I like to take that analogy one step further and look at the six divisions as "couples" as well. The Heart (HT) and Small Intestine (SI) meridians form a pair, but frankly, I don't think they do much for each other. They are rarely involved in the same pathology, and they don't seem to have a very strong relationship at all. They may help each other out in a pinch, but to be honest with you, if the SI meridian has a problem, the Bladder (BL) is where it's going to go for help. The strength of the six divisions lies in their similarity. The SI/BL are a pair, very much a couple. They both are on the aspect of the back of our bodies. The bladder provides our armor down our backs; the SI gives us a similar protection in the back of our shoulders. The BL is on the, posterior lateral aspect of our leg; the SI is on the , posterior lateral aspect of our arm. Their function is also both in that they create our structure and move us forward. We saw in the last article that a headache is located in the back of the neck, so we work on both SI and BL points to treat it. This principle can also work for problems further along the meridian. When a client comes to me with knots between the shoulder blades (BL meridian points), I hold the most painful point () that feels like a "Gummy Bear," then palpate the SI meridian starting at SI 15 and working against the flow all the way to the little finger, SI 1. By the time I finish, the painful knot has usually melted away! We also saw in my previous article that a headache (located on the side of the head) can be treated with the GB and Triple Heater (TH) meridians. They have a relationship. The GB meridian is the middle meridian on the outside of the leg; the TH meridian is the middle meridian on the outside of the arm. They are both on the side of the body, and they move us from side to side. helps us differentiate, "Should I go here or there?"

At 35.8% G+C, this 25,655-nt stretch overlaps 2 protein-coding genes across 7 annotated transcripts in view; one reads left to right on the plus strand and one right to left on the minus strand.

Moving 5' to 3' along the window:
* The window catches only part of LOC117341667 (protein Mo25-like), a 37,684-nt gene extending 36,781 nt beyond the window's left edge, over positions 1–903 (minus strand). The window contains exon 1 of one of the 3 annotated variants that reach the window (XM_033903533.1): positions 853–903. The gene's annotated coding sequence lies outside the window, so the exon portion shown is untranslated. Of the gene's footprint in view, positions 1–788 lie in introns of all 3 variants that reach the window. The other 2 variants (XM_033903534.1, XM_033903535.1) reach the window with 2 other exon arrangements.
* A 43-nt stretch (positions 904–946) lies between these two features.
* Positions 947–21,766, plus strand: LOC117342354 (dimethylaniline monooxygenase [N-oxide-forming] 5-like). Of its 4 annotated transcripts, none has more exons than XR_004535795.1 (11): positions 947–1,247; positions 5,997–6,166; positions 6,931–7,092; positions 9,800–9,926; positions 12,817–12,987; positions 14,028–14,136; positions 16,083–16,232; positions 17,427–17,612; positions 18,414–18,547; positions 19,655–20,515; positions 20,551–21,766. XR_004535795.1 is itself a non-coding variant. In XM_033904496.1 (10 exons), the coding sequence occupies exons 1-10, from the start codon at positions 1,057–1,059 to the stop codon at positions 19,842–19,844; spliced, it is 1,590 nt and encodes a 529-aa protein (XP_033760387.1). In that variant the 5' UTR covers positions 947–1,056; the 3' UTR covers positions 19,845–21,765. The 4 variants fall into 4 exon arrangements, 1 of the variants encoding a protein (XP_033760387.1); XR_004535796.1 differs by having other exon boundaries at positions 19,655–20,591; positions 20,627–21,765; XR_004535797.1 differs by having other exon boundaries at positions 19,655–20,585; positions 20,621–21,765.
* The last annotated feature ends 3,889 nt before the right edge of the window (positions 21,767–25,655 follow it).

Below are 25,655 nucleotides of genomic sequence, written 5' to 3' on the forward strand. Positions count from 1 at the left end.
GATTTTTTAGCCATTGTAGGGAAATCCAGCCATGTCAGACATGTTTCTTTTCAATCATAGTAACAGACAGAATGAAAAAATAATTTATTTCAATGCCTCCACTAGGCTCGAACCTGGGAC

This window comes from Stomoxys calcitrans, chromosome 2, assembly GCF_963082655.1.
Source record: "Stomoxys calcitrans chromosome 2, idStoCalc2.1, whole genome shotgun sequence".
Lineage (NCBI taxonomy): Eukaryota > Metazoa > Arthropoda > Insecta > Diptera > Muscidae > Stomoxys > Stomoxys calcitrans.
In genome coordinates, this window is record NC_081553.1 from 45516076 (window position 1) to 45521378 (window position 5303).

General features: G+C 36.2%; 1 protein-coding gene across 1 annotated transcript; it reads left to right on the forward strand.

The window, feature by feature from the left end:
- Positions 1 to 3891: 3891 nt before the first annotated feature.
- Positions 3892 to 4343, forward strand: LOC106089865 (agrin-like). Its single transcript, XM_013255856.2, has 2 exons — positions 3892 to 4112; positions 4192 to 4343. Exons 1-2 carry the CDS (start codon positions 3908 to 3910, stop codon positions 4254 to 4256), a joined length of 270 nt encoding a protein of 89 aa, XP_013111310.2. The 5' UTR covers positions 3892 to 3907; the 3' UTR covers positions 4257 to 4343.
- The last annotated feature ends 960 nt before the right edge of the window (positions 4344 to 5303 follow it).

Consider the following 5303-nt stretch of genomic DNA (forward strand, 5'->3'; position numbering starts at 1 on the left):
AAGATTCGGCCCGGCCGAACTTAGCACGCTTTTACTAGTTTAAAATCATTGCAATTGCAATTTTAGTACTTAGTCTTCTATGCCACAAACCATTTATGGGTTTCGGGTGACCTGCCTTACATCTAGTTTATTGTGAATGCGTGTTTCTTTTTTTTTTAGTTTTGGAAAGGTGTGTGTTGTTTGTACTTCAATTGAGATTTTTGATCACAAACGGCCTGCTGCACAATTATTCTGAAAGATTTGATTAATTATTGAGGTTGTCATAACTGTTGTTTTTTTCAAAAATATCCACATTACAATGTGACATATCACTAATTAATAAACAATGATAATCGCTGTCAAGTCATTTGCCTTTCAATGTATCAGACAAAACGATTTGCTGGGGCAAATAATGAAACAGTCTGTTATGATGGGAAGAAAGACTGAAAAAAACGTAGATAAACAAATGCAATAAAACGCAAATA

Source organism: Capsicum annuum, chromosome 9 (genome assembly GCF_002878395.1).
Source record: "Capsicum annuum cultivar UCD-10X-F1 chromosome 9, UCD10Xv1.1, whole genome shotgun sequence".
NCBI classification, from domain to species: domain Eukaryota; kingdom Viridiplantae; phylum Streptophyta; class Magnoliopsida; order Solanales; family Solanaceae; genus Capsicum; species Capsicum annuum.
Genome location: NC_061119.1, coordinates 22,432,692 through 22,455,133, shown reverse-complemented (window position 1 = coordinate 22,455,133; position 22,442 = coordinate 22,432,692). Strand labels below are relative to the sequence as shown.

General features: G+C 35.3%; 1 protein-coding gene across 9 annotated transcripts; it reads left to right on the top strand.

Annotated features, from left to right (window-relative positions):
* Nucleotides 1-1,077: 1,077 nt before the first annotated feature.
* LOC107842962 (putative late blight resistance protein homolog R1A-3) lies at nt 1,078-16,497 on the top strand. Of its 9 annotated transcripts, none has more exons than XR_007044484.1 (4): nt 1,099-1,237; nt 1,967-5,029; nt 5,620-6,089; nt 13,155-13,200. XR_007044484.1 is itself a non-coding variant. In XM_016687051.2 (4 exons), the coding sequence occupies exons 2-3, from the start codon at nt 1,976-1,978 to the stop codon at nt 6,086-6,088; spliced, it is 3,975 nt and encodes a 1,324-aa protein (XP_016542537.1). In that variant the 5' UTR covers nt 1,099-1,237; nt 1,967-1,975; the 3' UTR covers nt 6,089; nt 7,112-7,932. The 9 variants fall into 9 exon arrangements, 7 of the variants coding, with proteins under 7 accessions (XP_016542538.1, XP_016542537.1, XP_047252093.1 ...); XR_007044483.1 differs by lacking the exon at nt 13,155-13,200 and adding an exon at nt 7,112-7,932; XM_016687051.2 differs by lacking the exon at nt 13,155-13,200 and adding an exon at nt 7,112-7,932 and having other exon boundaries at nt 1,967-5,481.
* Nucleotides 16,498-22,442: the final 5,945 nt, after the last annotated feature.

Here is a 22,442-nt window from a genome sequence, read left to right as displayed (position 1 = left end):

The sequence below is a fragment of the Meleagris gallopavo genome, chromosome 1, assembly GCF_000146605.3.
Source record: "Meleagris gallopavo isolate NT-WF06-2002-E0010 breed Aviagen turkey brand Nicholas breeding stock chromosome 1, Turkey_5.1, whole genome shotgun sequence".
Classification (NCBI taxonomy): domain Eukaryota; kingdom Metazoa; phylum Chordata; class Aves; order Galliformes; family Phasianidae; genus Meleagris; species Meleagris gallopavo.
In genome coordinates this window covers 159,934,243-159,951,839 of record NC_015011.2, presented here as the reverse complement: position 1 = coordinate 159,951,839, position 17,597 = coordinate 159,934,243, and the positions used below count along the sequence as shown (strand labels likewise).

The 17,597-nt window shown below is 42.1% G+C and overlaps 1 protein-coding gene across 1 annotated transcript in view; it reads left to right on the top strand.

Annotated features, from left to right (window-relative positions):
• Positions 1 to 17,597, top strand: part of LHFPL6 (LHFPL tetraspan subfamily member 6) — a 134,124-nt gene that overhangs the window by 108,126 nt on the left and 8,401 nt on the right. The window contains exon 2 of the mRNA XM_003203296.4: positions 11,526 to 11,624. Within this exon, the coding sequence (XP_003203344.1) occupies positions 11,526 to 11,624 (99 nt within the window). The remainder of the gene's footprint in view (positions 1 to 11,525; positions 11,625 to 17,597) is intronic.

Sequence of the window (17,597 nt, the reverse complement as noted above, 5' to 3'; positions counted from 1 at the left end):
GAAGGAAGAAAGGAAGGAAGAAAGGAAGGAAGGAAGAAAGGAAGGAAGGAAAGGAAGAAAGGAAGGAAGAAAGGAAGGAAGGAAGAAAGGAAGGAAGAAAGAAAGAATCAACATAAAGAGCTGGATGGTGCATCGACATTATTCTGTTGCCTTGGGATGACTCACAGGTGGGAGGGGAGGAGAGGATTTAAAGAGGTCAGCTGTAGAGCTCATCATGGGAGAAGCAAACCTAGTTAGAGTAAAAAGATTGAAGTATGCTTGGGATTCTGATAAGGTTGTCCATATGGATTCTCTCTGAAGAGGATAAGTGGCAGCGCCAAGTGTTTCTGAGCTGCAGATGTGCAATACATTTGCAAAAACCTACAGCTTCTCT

As you might suspect, pain even further down the GB meridian, such as in the rib area, can also be relieved by palpating the TH meridian, particularly TH 5 and TH 6. When my mother had shingles, pressing TH points offered her a wonderful reprieve from the pain. These points were also much easier for her to do herself, rather than GB points on her feet.